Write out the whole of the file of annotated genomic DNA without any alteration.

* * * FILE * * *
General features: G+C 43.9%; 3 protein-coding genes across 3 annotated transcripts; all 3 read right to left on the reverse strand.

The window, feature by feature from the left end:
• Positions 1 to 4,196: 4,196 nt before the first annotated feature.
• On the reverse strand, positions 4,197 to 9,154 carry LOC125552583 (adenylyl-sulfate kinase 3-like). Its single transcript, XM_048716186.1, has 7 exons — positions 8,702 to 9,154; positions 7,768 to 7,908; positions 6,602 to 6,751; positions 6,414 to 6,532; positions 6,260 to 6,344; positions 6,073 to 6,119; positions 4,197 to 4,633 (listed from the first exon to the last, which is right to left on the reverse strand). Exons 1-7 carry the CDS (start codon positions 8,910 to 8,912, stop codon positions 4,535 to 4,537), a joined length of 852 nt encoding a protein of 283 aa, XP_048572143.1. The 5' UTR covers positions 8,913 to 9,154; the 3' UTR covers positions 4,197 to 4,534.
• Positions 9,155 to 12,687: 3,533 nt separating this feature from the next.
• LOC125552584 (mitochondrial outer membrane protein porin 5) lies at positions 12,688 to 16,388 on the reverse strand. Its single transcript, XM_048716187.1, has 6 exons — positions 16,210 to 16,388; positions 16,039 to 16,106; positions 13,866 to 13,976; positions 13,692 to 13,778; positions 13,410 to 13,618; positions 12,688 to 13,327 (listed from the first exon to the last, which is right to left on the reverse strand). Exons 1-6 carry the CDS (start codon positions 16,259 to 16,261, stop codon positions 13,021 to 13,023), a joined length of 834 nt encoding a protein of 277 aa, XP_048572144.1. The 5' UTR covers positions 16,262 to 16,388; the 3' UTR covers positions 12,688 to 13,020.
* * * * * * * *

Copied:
General features: G+C 43.9%; 3 protein-coding genes across 3 annotated transcripts; all 3 read right to left on the reverse strand.

The window, feature by feature from the left end:
• Positions 1 to 4,196: 4,196 nt before the first annotated feature.
• On the reverse strand, positions 4,197 to 9,154 carry LOC125552583 (adenylyl-sulfate kinase 3-like). Its single transcript, XM_048716186.1, has 7 exons — positions 8,702 to 9,154; positions 7,768 to 7,908; positions 6,602 to 6,751; positions 6,414 to 6,532; positions 6,260 to 6,344; positions 6,073 to 6,119; positions 4,197 to 4,633 (listed from the first exon to the last, which is right to left on the reverse strand). Exons 1-7 carry the CDS (start codon positions 8,910 to 8,912, stop codon positions 4,535 to 4,537), a joined length of 852 nt encoding a protein of 283 aa, XP_048572143.1. The 5' UTR covers positions 8,913 to 9,154; the 3' UTR covers positions 4,197 to 4,534.
• Positions 9,155 to 12,687: 3,533 nt separating this feature from the next.
• LOC125552584 (mitochondrial outer membrane protein porin 5) lies at positions 12,688 to 16,388 on the reverse strand. Its single transcript, XM_048716187.1, has 6 exons — positions 16,210 to 16,388; positions 16,039 to 16,106; positions 13,866 to 13,976; positions 13,692 to 13,778; positions 13,410 to 13,618; positions 12,688 to 13,327 (listed from the first exon to the last, which is right to left on the reverse strand). Exons 1-6 carry the CDS (start codon positions 16,259 to 16,261, stop codon positions 13,021 to 13,023), a joined length of 834 nt encoding a protein of 277 aa, XP_048572144.1. The 5' UTR covers positions 16,262 to 16,388; the 3' UTR covers positions 12,688 to 13,020.